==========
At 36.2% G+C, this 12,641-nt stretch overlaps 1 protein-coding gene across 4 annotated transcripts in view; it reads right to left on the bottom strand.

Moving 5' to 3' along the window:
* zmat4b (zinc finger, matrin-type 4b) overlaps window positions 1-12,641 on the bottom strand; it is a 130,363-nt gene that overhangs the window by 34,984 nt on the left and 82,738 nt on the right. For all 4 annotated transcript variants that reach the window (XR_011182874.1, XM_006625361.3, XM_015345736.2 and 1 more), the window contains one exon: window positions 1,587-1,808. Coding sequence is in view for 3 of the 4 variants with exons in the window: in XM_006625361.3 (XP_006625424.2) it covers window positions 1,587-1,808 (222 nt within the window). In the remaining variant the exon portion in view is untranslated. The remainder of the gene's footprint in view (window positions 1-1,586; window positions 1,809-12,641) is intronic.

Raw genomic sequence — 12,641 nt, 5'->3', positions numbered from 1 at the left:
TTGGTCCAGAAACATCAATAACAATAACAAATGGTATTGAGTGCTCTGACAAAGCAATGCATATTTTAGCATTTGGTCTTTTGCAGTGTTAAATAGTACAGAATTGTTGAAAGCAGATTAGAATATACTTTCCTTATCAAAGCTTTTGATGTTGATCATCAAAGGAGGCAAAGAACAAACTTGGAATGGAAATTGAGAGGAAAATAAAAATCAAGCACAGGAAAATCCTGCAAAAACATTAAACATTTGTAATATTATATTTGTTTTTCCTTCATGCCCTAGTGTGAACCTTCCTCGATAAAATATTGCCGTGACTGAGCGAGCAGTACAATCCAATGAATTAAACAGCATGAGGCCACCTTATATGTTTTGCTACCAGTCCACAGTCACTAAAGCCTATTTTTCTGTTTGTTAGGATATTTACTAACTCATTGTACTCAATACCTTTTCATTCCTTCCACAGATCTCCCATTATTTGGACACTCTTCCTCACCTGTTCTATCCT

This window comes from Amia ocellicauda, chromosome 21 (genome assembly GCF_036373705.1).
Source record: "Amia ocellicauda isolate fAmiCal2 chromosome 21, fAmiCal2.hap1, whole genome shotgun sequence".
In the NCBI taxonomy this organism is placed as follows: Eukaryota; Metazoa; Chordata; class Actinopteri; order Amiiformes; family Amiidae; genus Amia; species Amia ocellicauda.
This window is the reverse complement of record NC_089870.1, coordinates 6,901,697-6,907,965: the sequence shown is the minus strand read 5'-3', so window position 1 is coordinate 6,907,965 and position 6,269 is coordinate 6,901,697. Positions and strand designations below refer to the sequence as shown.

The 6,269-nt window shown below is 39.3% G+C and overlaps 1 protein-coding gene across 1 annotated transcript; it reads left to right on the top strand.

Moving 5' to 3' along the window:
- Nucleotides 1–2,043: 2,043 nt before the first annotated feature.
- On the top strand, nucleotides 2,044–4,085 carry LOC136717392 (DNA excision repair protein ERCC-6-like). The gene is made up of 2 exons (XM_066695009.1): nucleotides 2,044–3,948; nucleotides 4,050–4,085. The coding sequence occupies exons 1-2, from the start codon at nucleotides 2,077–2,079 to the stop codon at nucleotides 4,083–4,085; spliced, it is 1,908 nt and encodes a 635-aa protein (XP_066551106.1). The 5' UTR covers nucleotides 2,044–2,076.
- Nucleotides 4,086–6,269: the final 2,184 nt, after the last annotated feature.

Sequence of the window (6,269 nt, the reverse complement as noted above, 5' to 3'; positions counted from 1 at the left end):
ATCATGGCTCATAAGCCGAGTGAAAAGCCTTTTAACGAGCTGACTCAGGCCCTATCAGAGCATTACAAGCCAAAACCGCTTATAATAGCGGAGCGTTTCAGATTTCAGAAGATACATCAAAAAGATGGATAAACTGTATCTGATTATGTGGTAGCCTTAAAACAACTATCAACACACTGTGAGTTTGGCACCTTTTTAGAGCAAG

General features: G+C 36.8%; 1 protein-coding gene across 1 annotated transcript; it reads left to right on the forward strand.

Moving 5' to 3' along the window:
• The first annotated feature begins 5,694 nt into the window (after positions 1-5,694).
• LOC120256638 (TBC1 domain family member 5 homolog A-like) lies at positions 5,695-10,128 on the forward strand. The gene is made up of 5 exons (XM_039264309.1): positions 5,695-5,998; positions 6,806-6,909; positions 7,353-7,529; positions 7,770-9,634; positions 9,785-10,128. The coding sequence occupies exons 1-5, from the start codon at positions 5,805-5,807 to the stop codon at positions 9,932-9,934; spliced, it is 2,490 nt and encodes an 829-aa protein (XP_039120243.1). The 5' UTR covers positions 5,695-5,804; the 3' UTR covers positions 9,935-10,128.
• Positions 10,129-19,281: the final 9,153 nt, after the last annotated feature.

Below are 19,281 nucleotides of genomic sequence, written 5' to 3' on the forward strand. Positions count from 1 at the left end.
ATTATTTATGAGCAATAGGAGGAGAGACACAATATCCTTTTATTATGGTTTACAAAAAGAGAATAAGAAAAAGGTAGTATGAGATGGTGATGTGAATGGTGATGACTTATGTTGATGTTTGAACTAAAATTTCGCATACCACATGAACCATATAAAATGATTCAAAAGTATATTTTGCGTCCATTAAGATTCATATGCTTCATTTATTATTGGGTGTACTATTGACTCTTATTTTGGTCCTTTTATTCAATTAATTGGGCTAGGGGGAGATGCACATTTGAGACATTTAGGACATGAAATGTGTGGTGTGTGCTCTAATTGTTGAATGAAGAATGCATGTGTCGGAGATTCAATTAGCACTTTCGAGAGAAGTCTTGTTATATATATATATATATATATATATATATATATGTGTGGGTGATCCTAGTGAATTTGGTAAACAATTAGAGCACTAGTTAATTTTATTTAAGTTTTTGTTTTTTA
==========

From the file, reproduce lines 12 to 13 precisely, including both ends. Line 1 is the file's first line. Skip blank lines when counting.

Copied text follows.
- Nucleotides 1–2,043: 2,043 nt before the first annotated feature.
- On the top strand, nucleotides 2,044–4,085 carry LOC136717392 (DNA excision repair protein ERCC-6-like). The gene is made up of 2 exons (XM_066695009.1): nucleotides 2,044–3,948; nucleotides 4,050–4,085. The coding sequence occupies exons 1-2, from the start codon at nucleotides 2,077–2,079 to the stop codon at nucleotides 4,083–4,085; spliced, it is 1,908 nt and encodes a 635-aa protein (XP_066551106.1). The 5' UTR covers nucleotides 2,044–2,076.